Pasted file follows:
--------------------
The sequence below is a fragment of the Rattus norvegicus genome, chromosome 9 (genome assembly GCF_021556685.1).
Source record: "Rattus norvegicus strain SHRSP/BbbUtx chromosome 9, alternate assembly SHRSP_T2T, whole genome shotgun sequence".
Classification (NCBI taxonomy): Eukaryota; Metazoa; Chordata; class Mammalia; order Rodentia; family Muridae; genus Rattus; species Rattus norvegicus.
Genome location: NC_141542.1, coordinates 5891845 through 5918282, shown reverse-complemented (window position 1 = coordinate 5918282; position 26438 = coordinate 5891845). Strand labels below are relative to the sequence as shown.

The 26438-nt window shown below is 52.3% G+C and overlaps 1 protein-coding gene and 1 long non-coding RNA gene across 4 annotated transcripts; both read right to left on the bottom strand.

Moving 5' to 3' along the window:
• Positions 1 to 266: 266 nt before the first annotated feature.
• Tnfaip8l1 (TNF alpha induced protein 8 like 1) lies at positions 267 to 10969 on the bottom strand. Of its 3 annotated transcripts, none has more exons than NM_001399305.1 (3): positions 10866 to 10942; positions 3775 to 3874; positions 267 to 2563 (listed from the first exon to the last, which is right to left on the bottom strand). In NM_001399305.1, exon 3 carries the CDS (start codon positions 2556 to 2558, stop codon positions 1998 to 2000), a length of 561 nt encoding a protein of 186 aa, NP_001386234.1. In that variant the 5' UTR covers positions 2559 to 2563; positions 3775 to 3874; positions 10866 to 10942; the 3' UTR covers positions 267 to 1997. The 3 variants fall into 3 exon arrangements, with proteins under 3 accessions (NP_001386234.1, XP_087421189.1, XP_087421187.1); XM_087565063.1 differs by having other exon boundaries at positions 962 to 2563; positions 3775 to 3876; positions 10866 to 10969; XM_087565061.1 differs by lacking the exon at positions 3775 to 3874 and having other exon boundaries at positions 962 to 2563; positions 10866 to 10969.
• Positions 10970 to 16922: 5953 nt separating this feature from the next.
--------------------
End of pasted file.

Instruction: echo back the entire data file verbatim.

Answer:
The sequence below is a fragment of the Rattus norvegicus genome, chromosome 9 (genome assembly GCF_021556685.1).
Source record: "Rattus norvegicus strain SHRSP/BbbUtx chromosome 9, alternate assembly SHRSP_T2T, whole genome shotgun sequence".
Classification (NCBI taxonomy): Eukaryota; Metazoa; Chordata; class Mammalia; order Rodentia; family Muridae; genus Rattus; species Rattus norvegicus.
Genome location: NC_141542.1, coordinates 5891845 through 5918282, shown reverse-complemented (window position 1 = coordinate 5918282; position 26438 = coordinate 5891845). Strand labels below are relative to the sequence as shown.

The 26438-nt window shown below is 52.3% G+C and overlaps 1 protein-coding gene and 1 long non-coding RNA gene across 4 annotated transcripts; both read right to left on the bottom strand.

Moving 5' to 3' along the window:
• Positions 1 to 266: 266 nt before the first annotated feature.
• Tnfaip8l1 (TNF alpha induced protein 8 like 1) lies at positions 267 to 10969 on the bottom strand. Of its 3 annotated transcripts, none has more exons than NM_001399305.1 (3): positions 10866 to 10942; positions 3775 to 3874; positions 267 to 2563 (listed from the first exon to the last, which is right to left on the bottom strand). In NM_001399305.1, exon 3 carries the CDS (start codon positions 2556 to 2558, stop codon positions 1998 to 2000), a length of 561 nt encoding a protein of 186 aa, NP_001386234.1. In that variant the 5' UTR covers positions 2559 to 2563; positions 3775 to 3874; positions 10866 to 10942; the 3' UTR covers positions 267 to 1997. The 3 variants fall into 3 exon arrangements, with proteins under 3 accessions (NP_001386234.1, XP_087421189.1, XP_087421187.1); XM_087565063.1 differs by having other exon boundaries at positions 962 to 2563; positions 3775 to 3876; positions 10866 to 10969; XM_087565061.1 differs by lacking the exon at positions 3775 to 3874 and having other exon boundaries at positions 962 to 2563; positions 10866 to 10969.
• Positions 10970 to 16922: 5953 nt separating this feature from the next.